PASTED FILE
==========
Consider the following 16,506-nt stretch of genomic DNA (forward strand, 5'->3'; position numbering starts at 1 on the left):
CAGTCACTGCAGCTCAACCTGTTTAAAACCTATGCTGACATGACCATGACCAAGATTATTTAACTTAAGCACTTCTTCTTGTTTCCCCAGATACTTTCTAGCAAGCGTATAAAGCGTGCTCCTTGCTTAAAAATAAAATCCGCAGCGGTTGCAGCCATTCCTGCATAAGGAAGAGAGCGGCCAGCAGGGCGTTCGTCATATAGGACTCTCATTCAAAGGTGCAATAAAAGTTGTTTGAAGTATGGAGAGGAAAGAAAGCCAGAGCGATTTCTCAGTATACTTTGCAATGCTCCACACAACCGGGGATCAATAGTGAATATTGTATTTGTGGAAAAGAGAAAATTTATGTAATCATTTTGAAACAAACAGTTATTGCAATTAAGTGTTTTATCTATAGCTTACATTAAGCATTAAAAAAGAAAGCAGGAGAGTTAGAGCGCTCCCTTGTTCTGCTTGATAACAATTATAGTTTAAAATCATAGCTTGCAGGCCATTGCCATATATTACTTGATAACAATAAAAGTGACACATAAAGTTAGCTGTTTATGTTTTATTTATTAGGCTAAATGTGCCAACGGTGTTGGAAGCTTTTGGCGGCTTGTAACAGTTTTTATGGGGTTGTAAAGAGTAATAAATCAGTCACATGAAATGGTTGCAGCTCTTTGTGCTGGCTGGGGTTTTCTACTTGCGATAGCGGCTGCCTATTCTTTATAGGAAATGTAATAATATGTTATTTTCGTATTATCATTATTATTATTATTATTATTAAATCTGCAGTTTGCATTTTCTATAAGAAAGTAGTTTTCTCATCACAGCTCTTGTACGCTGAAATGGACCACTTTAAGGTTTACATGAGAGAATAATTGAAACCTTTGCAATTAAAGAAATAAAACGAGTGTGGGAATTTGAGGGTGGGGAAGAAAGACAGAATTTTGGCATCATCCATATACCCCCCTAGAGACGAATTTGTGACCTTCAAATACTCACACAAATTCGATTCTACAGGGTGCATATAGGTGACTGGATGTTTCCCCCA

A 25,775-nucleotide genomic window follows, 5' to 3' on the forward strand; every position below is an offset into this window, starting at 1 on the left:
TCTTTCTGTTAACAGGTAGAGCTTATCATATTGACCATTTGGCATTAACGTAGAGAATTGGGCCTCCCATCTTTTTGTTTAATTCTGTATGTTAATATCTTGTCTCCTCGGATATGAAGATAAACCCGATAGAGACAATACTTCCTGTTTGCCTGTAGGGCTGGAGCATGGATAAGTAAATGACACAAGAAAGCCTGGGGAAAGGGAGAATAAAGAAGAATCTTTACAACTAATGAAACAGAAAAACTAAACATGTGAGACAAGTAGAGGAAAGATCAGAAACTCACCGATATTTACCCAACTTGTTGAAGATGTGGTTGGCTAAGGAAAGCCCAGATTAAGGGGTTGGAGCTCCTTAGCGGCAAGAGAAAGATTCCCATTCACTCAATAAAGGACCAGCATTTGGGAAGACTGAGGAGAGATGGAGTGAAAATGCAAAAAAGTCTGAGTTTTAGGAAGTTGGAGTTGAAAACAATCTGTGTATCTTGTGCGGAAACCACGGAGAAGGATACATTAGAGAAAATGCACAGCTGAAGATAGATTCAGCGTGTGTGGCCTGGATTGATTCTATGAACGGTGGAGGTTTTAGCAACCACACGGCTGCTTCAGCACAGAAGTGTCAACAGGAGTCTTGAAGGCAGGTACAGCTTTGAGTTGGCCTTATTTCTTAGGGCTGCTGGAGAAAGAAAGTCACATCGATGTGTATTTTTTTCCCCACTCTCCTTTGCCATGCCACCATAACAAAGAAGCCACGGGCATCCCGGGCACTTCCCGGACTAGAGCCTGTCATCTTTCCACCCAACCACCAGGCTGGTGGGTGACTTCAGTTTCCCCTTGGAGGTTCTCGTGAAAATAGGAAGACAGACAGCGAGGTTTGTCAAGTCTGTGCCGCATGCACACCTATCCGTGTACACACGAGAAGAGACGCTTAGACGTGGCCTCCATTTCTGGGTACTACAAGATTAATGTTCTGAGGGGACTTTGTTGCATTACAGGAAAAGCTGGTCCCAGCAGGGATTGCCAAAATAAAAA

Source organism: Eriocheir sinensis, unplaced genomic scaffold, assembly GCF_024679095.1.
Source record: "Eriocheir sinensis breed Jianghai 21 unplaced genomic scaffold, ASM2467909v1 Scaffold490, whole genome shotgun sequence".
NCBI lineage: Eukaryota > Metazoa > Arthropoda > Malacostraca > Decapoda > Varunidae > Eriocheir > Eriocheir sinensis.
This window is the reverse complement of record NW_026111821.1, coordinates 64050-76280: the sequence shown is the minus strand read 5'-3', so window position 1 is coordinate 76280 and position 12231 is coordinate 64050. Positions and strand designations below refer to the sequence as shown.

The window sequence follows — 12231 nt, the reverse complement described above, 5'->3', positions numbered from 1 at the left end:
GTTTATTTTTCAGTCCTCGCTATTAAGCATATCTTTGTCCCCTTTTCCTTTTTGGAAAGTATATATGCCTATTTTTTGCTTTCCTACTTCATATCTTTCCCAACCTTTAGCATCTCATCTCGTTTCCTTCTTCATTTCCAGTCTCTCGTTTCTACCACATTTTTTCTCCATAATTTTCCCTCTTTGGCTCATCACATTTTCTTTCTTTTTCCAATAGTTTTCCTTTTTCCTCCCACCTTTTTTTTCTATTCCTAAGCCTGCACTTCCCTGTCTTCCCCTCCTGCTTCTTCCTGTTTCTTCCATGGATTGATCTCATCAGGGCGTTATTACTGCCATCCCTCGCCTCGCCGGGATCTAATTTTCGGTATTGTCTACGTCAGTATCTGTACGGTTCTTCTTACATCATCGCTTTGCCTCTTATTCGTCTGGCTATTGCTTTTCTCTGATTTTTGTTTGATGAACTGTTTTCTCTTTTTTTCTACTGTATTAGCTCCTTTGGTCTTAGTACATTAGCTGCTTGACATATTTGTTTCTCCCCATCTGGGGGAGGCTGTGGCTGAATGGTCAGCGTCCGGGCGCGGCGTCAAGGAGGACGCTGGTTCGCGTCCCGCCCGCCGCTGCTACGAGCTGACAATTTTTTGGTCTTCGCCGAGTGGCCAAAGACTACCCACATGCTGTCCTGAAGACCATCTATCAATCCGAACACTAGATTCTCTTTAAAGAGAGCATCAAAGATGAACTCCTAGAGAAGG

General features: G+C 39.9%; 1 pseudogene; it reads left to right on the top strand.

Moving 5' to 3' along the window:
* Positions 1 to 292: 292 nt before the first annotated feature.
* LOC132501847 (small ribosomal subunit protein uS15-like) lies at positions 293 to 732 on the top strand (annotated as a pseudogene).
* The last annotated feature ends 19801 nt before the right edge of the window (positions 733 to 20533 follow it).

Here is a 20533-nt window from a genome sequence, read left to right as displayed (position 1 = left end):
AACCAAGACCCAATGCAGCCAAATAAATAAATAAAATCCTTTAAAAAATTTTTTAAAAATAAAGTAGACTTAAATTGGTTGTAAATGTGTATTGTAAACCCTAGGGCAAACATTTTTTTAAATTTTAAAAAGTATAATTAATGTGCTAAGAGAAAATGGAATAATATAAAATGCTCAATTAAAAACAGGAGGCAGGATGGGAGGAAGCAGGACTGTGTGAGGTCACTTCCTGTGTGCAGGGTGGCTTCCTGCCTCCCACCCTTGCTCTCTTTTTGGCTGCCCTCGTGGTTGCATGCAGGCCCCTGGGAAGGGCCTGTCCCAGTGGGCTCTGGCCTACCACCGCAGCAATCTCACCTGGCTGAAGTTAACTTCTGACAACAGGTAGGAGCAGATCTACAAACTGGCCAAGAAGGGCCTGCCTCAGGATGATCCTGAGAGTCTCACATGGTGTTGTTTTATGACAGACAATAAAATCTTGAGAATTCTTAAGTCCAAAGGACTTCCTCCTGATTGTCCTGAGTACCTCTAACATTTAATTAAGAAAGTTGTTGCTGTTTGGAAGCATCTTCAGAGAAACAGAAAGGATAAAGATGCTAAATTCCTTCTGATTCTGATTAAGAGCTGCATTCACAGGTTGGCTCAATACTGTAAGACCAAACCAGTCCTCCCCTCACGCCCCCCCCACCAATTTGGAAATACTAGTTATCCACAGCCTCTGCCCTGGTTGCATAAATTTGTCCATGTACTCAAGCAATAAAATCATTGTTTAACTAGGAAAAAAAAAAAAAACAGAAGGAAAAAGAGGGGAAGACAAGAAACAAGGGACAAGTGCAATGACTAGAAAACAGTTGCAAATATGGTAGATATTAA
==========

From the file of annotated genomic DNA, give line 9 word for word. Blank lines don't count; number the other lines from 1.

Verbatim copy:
The window sequence follows — 12231 nt, the reverse complement described above, 5'->3', positions numbered from 1 at the left end: